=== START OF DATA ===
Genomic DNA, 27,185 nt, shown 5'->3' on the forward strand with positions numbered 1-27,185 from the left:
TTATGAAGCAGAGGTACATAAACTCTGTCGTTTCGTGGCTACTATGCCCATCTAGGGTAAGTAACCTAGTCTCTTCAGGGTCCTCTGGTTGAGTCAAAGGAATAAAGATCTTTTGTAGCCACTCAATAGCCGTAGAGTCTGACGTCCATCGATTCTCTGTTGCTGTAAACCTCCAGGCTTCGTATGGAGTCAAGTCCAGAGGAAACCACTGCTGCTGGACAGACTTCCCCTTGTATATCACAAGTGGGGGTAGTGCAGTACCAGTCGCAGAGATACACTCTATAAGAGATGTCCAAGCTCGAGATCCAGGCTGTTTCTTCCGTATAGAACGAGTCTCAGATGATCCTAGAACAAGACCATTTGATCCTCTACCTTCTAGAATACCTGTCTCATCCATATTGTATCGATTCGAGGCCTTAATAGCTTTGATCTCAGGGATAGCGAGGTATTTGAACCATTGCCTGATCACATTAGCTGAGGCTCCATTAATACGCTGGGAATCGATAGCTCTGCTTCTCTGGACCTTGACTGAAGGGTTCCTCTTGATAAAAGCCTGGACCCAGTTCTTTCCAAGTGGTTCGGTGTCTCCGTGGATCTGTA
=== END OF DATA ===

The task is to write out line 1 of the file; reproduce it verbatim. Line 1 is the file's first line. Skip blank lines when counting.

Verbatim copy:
Genomic DNA, 27,185 nt, shown 5'->3' on the forward strand with positions numbered 1-27,185 from the left: